Board or Canvas?
The eternal debate, which painting surface do you prefer? From what I can tell, canvas is better for larger, less detail oriented work. It can add extra texture to a piece and create interest. When I first started painting, I used canvas. But as soon as I discovered board - I never looked back. The smooth surface of a board is perfect for fine details and is a pleasure to flow acrylics across. And I find that I don't have to use as much paint on board., which is a bonus. Most
Why it's hard to do what you love.
Why is it that the very thing we long to do the most, is often hardest to face? A blank page, a fresh canvas, an empty vase? There are roadblocks in every creative endeavour - that thing inside that keeps you terrified of getting to work. I never knew what this was called, this obstacle that kept me procrastinating from creating art. Then one day last year, I was handed a book called "The War of Art" by Steven Pressfield. Life changer. The foe we must face is called Resistanc
Making your own opportunities.
Back when I was young and naive, I used to think that if I put my art online - eventually, I'd be discovered. Someone would notice me; a gallery, a famous artist, a high end collector. And BAM, I'd be thrust into the spotlight in a whirl wind of my own talent and awesomeness. Yeah - that is NOT going to happen. Pretty much to anyone. 99.99% of us are going to have to work hard and make our own opportunities in life, because no one else is going to hand your dreams to you on a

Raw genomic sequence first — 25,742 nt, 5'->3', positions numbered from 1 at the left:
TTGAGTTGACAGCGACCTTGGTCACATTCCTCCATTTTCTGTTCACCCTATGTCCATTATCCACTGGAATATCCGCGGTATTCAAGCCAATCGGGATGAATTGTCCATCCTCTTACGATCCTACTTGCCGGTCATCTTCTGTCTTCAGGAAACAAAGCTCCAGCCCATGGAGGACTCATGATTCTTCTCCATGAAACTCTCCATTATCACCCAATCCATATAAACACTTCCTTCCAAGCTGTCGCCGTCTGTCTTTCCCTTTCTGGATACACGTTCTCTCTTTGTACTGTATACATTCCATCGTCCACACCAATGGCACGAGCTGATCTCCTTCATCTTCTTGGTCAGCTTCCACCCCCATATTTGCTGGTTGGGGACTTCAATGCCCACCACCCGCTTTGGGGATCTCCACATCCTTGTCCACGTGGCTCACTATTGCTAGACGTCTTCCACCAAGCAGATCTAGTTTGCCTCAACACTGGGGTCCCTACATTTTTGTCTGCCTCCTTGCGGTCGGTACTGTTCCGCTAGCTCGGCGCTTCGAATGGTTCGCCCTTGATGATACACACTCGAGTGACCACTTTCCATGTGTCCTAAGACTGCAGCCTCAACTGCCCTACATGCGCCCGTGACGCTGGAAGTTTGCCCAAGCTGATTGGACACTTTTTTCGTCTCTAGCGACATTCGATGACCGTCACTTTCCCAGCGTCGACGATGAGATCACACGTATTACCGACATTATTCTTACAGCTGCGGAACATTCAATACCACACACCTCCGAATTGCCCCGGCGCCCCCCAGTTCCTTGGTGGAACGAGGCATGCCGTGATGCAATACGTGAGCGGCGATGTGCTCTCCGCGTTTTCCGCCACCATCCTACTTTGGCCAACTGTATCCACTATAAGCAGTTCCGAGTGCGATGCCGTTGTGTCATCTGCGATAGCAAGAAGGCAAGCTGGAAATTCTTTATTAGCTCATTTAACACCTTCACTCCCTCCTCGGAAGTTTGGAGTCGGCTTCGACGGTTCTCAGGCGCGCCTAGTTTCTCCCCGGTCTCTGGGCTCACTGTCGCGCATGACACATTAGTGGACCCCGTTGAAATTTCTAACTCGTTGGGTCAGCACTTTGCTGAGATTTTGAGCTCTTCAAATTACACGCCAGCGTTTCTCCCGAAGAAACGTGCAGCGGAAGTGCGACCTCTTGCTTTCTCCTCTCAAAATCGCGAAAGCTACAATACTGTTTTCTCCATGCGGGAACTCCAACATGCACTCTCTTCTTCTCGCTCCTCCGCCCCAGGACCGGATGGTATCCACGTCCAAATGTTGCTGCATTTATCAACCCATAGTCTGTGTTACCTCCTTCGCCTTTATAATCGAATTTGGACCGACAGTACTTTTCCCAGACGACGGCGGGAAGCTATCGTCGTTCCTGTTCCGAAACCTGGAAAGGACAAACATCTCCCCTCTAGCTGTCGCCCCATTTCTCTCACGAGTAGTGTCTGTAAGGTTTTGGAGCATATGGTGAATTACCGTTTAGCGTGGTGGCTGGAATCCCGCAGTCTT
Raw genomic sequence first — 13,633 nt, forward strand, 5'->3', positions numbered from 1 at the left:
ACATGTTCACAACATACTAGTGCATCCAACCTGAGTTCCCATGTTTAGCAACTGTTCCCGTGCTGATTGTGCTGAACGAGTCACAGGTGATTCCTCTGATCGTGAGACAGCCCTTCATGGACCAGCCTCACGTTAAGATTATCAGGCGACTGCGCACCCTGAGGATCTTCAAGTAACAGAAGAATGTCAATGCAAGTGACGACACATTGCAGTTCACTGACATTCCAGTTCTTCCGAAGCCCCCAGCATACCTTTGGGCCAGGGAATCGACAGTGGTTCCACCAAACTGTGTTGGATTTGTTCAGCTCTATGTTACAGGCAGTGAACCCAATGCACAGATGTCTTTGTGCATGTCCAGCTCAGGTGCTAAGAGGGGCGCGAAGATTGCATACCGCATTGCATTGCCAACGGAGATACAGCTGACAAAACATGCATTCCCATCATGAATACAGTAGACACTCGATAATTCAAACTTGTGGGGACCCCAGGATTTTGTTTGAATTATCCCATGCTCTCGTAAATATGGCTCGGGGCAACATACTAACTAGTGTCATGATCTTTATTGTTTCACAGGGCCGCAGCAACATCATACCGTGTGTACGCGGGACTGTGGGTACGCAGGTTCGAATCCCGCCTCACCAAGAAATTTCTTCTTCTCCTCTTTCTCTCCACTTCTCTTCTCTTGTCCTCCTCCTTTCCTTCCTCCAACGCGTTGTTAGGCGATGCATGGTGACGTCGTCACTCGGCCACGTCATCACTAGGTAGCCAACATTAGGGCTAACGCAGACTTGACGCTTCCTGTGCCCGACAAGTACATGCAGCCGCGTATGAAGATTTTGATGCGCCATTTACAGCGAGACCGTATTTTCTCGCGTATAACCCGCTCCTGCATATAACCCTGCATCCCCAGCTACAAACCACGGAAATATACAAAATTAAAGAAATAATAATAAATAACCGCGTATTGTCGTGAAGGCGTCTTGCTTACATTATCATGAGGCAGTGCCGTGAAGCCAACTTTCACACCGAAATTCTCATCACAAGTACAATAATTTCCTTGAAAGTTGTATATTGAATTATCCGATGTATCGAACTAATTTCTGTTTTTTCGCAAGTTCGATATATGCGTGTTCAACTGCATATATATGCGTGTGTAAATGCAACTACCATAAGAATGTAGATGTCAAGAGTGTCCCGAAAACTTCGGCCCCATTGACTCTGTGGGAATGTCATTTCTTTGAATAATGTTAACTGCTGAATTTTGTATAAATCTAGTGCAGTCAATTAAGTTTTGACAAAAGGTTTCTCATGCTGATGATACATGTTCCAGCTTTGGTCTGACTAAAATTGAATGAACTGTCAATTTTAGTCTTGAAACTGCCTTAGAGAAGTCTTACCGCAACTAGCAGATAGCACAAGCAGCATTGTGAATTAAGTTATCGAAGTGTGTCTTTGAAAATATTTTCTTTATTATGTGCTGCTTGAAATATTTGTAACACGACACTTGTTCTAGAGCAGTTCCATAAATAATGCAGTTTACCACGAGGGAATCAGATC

Finding your style (is frustrating!)
A big puzzle that emerging artists can face is figuring out what their style is. What makes their artwork unique? What makes it recognisable as theirs? We look up to our favourite well-established artists and see that they have a defined and consistent style. But how do we get to that point? This doesn't happen overnight for anybody. It's a process of discovery, not a special gift that someone is born with. If you're game enough to scroll waaaaay back through some artists' In